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December 1, 2023

True End-to-End Visibility in Discrete Manufacturing

With the rise of electric cars and eco-conscious consumers, the Electric Vehicle (EV) battery is quickly taking over as the most important product in the automotive industry.

To remain competitive, discrete manufacturers must redesign themselves around a new complex supply chain that includes multiple tiers of suppliers and an increased number of parts.

Critical to navigating this new supply chain is end-to-end visibility, or the ability to track or trace products and services, including order status and physical product shipments, from conversion to receipt. But enabling this capability has been challenging. Data quality, latency, and a disconnected IT landscape have been significant obstacles to achieving full network visibility.

The advent of next-generation planning solutions driven by digital twins (cloud-based virtual replicas of the supply chain) is helping organizations overcome these hurdles, providing them with the computing power, data flexibility, advanced planning capabilities, and collaborative workflows required to enable true end-to-end visibility.

Dirk Lembregts, Former Executive Director of Supply Chain at General Motors, recently led a discussion on choosing a next-generation planning solution that enables end-to-end supply chain visibility. During the discussion, he identified three critical requirements for such a solution:

Requirement #1: Flexible Data Ingestion

Achieving end-to-end visibility requires a solution that can flexibly ingest internal data such as sales, order, inventory, and logistics data and external data like weather, market, ESG, and trade data in countries where critical raw materials are sourced. Ingesting these different sources and formats of data provides the foundation for generating actionable insights. The result is increased supply chain agility through better, faster decision-making. Companies can make data-driven decisions to address or capture potential disruptions or opportunities faster. Explained Dirk:

“The solution needs to flexibly ingest data from the no-brainers of logistics like track-and-trace to the more sophisticated market and supply intelligence. Going back to the EV battery, they need to scale to a factor of ten. Important raw materials, for example, cobalt, should be input into your external data. This is so you can monitor what is happening in ESG and trade relationships in a country like Congo, which is the main source of cobalt. As Tesla aims for zero or low-cobalt batteries, its market will dwindle, and companies must be prepared for that shift.”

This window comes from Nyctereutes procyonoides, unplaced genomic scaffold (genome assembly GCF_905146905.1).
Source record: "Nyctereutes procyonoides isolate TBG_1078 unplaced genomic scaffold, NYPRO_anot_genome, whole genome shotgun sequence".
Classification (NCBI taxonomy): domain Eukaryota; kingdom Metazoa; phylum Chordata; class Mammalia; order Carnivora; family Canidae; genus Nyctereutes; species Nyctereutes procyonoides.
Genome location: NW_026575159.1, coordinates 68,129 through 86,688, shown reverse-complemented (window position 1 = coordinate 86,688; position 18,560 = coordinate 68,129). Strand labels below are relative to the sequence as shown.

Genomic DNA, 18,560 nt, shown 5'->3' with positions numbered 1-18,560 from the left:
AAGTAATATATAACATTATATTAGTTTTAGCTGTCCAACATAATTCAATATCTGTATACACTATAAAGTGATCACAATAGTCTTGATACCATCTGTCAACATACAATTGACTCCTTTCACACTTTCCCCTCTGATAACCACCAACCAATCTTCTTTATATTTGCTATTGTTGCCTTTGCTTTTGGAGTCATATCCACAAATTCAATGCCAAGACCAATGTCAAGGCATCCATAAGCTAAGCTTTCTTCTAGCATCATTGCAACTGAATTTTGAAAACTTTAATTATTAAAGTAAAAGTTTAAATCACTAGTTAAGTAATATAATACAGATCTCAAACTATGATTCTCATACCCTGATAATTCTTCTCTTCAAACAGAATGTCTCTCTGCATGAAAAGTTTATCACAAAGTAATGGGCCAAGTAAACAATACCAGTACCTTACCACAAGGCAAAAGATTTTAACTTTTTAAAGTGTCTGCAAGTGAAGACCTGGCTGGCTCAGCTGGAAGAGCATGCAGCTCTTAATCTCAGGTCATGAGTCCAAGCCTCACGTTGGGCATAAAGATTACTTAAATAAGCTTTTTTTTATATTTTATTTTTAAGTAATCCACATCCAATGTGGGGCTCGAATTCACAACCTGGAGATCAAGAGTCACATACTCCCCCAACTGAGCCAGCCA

Requirement #2: Dynamic Feature Creation and Selection

When choosing a solution, it’s critical for organizations to ensure it has the capability to ingest transactional data from source systems such as an ERP and dynamically create and select the right features of the data they want to analyze. For example, in the context of customer transactions, a feature might be the time of day the transaction occurred, the location of the transaction, the product or service purchased, or the payment method used. The platform must then generate a digital twin—a virtual representation—of transactions, allowing businesses to perform scenario analysis and evaluate the impact of different scenarios on their operations. For example, they can simulate how changes in customer demand or pricing might affect their sales, revenue, and profits. Said Dirk:

“You need to be able to dynamically create and select the right features to consider and connect this to your legacy system. When you're doing your transactions, you need to act quickly to build a digital representation in which you can quickly do scenario analysis, so they’re tightly connected to your transactional systems to go into this execution phase.”

Requirement #3: Break Down Silos for Enhanced Collaboration

Rarely does data flow freely between departments. Instead, it tends to hide in departmental silos. If data is made available, a disconnected IT landscape and data latency often prevent it from consistently informing cross-functional decisions. To achieve end-to-end visibility, a next-generation planning solution must break down these silos to allow for a free flow of critical information across different functions and time horizons. Equally important are the solution’s workflows that allow these functions to collaborate seamlessly on one platform. The result is the right information reaching the right people at the right time to improve the quality of decision-making. Explained Dirk:

“The solution has to enable seamless collaboration and workflow between the horizons and the functions, but probably even more fundamental is that a technology solution should enable us to break data silos.”

Achieving end-to-end visibility is crucial for discrete manufacturing organizations preparing to navigate an increasingly complex supply chain and competitive business landscape. Selecting a fit-for-purpose next-generation planning tool is one important piece of the puzzle. Implementing a proper digital transformation leadership program is another. As promising as transformation programs can be, people are often resistant to change. Embedded ways of working and thinking will not be transformed overnight. A digital transformation leadership program can facilitate technology implementation and adoption by gaining buy-in from leadership and communicating its business value across all stakeholders, from planners to the C-suite.
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